Is This a Good Bidding Strategy?

Just wondering what others think of this bidding strategy. One PoF what I’ve been doing is uploaded a lot of adds (100+), pausing all but 5 then running those to see what has the highest CTR.

Most of my ads have .15-.25+ CTR, which is cool. I usually bid around .49 cents for this–my question is, is it a good idea to reduce my bid after I get a solid CTR? Or is the idea to get a good CTR, bid high and also get it converting so you can maintain the volume (from the high CPM bid) and make a profit (with hopefully a good CR)?

Just looking for feedback on how people bid on PoF and whether or not my method is viable/makes sense…thanks!

User Comment:
with POF it’s more a factor of going after volume and impression quality. If your ads are good and you want more traffic you can bid higher to get better position and have your budget filled first. (one thing to always remember is that concept of budget priority)

on the flip side you could reduce your bid and try to squeeze more ROI out of a camp and see when you start to lose impressions.

A lot of times i’ll leave a good camp alone and copy it to split test a higher/lower bid or another variable so i can compare them side by side.

User Comment:
on POF you pay exactly what you bid, so unfortunately the only way to optimize bids is by split testing them.

User Comment:
I’m fairly new to all this and have been tackling dating on PoF for a little while now and am finally seeing some success. But there’s still some things i’m struggling with. Was reading this post and as I have also been looking for a good way to test bids amounts. I decided to ad my own questions to this thread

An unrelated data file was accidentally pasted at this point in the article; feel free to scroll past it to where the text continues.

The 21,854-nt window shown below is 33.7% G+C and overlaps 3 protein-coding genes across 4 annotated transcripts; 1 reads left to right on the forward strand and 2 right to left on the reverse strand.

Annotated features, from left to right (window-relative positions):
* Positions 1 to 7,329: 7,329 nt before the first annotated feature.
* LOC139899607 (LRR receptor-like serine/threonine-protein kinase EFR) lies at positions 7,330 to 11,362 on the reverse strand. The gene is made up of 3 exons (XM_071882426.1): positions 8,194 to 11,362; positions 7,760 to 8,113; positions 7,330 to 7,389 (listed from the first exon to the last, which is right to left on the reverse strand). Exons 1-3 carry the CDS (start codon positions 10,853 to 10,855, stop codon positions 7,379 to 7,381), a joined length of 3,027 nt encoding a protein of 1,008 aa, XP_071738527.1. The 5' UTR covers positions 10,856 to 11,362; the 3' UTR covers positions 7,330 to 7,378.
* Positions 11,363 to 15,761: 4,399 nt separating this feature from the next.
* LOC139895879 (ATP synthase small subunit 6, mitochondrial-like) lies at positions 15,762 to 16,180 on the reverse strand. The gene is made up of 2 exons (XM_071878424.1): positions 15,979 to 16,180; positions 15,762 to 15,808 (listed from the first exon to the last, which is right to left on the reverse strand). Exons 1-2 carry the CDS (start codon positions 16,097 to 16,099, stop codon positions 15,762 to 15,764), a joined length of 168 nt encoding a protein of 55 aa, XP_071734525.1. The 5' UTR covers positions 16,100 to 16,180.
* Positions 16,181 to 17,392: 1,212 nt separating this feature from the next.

So when you copy a campaign to split test different bid amounts, how do you know if the increase in CTR and or CR is due to the change in bids or because a given user may see your ad more times? Would split testing the same campaign not increase the frequency cap at the same time?

For instance I read this post earlier and decided to try split testing bid amounts on one of my campaigns as I hadn’t thought of doing it that way before. I didn’t see much of an increase in impressions, but saw a bit of an increase in CTR and possibly CR though I probably don’t have sufficient numbers to say. Here’s the stats from the few hours I tried this:

CampA Hour1: imp 2068/clicks 3/conv. 0/Bid $.60 Hour2: imp 2281/clicks 3/conv. 0/Bid $.60 Hour3: imp 2027/clicks 3/conv. 0/Bid $.60
CampB Hour1: imp 2078/clicks 5/conv. 0/Bid $1.00 Hour3: imp 2261/clicks 3/conv. 1/Bid $1.20 Hour3: imp 2100/clicks 4/conv. 1/Bid $1.00
(copy of camp A)

So, with not much data it would look like trying a higher bid may be beneficial but this got me thinking about how split testing these two campaigns would probably be increasing the freq. cap for my ads and that possibly what i’m seeing may be due to the increase in freq. cap, especially with the amount of impressions staying pretty much the same? The only way I can see of testing it would be to the split test freq. cap as well, but do i test all 3 at once or just one at a time using my original campaign as the baseline? How do you guys tackle this?


User Comment:
i see what your saying here about the more camps you throw up the more times your ads get seen. A lot of it boils down to taking as much data as possible and drawing a few conclusions.

From you data above your success could be due to either:
-Higher bid = better quality traffic and more conversions
-Higher freq = more conversions
-time of day = more conversions for certain hours

I think the numbers of impressions are pretty tight to look at on an hourly basis. Maybe take a step back and look at a full days traffic or better yet several days traffic and draw a few conclusions there.

Unfortunately (and this is particular to POF) camps can burn out quick so it’s tough to test things knowing that your data is constantly influenced by a number of factors.